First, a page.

puts "Division (int): a / b = #{a % b}"
puts "Module: a % b = #{a % b}"
puts "Division (float): a /b.to_f = #{a % b}"
puts "Division (float): a /(b * 1.0) = #{a % b}"
puts "Be aware of operator precedence!!"
puts "Int division -> int, int * float -> float: a /b * 1.0 = #{a % b}"
# - - - - - - - - - - - - - - - - - - - - - - - - - - - - - - - - - - - - - - -
# Math library
# `Math` is the library that offers some functions like `tan` and can be called
# as Math.function_name(arguments). Furthermore, it provides some constants
# like PI that can be accessed like `Math::PI`.
#
# Some follows some examples.
# Please refer to the documentation for the full list:
# https://ruby-doc.org/core-2.5.0/Math.html
puts "\n\n== Math library (intro)"
puts "Tangent of 5 is #{Math.tan 5}"
puts "Sine of 5 is #{Math.sin 5}"
puts "Cosine of 5 is #{Math.cos 5}"
puts "Square root of 5 is #{Math.sqrt 5}"
# The library offers also some constants like:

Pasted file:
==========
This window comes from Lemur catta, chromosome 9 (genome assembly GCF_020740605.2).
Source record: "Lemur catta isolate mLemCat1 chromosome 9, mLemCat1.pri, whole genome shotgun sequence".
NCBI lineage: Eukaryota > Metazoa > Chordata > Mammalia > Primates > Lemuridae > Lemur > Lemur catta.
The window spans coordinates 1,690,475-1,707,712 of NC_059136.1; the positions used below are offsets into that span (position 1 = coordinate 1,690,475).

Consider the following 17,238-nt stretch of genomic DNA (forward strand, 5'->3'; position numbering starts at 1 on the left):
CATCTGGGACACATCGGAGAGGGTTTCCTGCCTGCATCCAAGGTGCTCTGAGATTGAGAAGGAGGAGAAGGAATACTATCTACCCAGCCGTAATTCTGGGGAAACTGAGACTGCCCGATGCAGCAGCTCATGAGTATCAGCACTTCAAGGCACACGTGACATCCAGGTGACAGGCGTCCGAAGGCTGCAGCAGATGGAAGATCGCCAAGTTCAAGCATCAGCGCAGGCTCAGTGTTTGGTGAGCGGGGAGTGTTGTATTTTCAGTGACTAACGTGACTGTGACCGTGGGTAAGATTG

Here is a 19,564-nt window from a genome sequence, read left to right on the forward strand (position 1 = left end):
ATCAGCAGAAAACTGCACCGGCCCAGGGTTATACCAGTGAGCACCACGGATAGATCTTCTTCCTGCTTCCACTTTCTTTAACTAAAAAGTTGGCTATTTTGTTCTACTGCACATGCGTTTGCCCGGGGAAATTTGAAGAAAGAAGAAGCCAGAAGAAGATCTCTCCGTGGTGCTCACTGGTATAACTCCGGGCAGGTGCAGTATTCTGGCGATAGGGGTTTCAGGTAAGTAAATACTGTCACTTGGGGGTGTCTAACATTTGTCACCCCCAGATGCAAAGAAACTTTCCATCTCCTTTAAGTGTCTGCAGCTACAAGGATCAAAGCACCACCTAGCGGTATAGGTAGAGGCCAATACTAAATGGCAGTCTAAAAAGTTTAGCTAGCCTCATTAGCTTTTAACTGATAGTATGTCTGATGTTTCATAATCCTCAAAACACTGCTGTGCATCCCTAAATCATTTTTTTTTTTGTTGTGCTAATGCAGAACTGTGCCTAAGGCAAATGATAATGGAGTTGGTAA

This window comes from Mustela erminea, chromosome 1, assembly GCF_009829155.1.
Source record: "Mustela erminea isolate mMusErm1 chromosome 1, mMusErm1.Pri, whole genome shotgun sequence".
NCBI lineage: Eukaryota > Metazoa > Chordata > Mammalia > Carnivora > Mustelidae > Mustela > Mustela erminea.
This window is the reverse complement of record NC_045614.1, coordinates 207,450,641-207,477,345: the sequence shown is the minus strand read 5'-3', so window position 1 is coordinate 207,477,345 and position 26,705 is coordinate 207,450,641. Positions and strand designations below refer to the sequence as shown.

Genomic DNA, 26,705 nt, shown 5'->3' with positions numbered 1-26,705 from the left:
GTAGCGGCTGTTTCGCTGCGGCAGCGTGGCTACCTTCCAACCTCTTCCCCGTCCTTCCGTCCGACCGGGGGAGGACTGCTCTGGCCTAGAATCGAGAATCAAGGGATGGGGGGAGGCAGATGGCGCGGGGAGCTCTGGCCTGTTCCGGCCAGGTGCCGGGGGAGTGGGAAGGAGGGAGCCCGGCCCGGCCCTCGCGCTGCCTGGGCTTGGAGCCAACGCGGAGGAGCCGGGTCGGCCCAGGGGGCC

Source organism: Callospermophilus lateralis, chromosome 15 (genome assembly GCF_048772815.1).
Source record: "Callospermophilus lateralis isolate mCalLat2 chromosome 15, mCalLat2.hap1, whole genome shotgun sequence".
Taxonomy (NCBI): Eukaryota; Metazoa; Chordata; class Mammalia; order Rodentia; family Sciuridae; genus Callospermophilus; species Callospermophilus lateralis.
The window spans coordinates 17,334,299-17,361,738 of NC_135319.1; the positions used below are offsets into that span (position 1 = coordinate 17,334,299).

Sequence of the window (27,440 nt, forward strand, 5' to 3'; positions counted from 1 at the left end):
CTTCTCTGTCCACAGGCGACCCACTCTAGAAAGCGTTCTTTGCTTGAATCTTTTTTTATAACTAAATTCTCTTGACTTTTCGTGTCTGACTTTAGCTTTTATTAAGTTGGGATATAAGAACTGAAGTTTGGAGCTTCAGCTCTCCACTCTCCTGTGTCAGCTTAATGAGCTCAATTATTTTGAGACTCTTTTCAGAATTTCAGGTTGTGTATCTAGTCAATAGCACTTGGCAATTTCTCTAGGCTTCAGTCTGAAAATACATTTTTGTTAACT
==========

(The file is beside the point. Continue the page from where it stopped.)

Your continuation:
puts "PI is #{Math::PI}"
puts "E is #{Math::E}"
# - - - - - - - - - - - - - - - - - - - - - - - - - - - - - - - - - - - - - - -
# First function
#
# Let's compute the fix numbers for a given regular polygon
# fix_num(n) := 1/(2*tan(pi/n))
# n: number of sides
#
# Ref: https://it.wikipedia.org/wiki/Apotema_(geometria)#Numeri_fissi
puts "\n\n== Functions"
# Use keyword `def` to begin the definition of a function,
# follows the `function_name` and the list of arguments `(a, b, c)`.
def fix_num(n)
# Body of the function.
# Note that a body may contain more than one statement (e.g. assignment,
# expression, function call, ...)
# Note we have indented the code, prefixing 2 spaces.
y = 1/( 2*Math.tan(Math::PI/n) )
# Since the function is not composed by a single expressions like in math,
# but by (possibly) many statement (assignment, loops, func call, ...)
# the `return` keyword should be used to identify what is the result of
# this function.
return y
end
# Note: the function has only been defined. We say how it should be computed,
# we never actually computed it (i.e. called it). Let's do it
hexa_fix_num = fix_num(6)